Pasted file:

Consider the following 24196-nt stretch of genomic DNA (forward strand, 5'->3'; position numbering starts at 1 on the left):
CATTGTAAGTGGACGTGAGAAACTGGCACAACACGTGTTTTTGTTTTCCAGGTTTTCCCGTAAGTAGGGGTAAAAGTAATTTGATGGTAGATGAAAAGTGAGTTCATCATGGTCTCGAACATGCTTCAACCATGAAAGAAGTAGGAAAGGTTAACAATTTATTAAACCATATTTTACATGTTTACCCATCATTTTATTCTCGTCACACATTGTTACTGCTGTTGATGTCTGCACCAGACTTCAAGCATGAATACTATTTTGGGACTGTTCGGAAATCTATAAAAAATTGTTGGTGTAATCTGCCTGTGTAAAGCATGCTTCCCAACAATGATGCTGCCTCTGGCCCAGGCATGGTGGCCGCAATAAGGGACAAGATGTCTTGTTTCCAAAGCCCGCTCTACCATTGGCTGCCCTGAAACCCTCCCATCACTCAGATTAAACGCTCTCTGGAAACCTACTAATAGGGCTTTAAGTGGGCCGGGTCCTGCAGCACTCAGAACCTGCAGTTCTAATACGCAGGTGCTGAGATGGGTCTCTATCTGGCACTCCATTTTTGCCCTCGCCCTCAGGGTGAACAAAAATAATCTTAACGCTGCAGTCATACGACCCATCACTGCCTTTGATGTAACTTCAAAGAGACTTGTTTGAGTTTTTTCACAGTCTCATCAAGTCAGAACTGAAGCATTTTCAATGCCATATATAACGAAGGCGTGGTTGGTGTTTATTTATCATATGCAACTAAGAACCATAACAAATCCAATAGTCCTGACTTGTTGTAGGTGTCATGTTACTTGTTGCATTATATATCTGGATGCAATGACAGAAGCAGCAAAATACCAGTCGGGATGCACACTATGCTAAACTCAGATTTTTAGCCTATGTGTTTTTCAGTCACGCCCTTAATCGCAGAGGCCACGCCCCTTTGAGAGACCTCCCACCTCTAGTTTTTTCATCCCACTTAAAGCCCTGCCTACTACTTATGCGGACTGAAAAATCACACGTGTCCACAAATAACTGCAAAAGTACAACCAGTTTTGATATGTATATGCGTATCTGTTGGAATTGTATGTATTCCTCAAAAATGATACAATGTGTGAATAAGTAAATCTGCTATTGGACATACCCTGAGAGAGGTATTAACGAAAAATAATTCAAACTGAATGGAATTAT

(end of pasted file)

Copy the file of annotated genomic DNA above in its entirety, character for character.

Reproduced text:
Consider the following 24196-nt stretch of genomic DNA (forward strand, 5'->3'; position numbering starts at 1 on the left):
CATTGTAAGTGGACGTGAGAAACTGGCACAACACGTGTTTTTGTTTTCCAGGTTTTCCCGTAAGTAGGGGTAAAAGTAATTTGATGGTAGATGAAAAGTGAGTTCATCATGGTCTCGAACATGCTTCAACCATGAAAGAAGTAGGAAAGGTTAACAATTTATTAAACCATATTTTACATGTTTACCCATCATTTTATTCTCGTCACACATTGTTACTGCTGTTGATGTCTGCACCAGACTTCAAGCATGAATACTATTTTGGGACTGTTCGGAAATCTATAAAAAATTGTTGGTGTAATCTGCCTGTGTAAAGCATGCTTCCCAACAATGATGCTGCCTCTGGCCCAGGCATGGTGGCCGCAATAAGGGACAAGATGTCTTGTTTCCAAAGCCCGCTCTACCATTGGCTGCCCTGAAACCCTCCCATCACTCAGATTAAACGCTCTCTGGAAACCTACTAATAGGGCTTTAAGTGGGCCGGGTCCTGCAGCACTCAGAACCTGCAGTTCTAATACGCAGGTGCTGAGATGGGTCTCTATCTGGCACTCCATTTTTGCCCTCGCCCTCAGGGTGAACAAAAATAATCTTAACGCTGCAGTCATACGACCCATCACTGCCTTTGATGTAACTTCAAAGAGACTTGTTTGAGTTTTTTCACAGTCTCATCAAGTCAGAACTGAAGCATTTTCAATGCCATATATAACGAAGGCGTGGTTGGTGTTTATTTATCATATGCAACTAAGAACCATAACAAATCCAATAGTCCTGACTTGTTGTAGGTGTCATGTTACTTGTTGCATTATATATCTGGATGCAATGACAGAAGCAGCAAAATACCAGTCGGGATGCACACTATGCTAAACTCAGATTTTTAGCCTATGTGTTTTTCAGTCACGCCCTTAATCGCAGAGGCCACGCCCCTTTGAGAGACCTCCCACCTCTAGTTTTTTCATCCCACTTAAAGCCCTGCCTACTACTTATGCGGACTGAAAAATCACACGTGTCCACAAATAACTGCAAAAGTACAACCAGTTTTGATATGTATATGCGTATCTGTTGGAATTGTATGTATTCCTCAAAAATGATACAATGTGTGAATAAGTAAATCTGCTATTGGACATACCCTGAGAGAGGTATTAACGAAAAATAATTCAAACTGAATGGAATTAT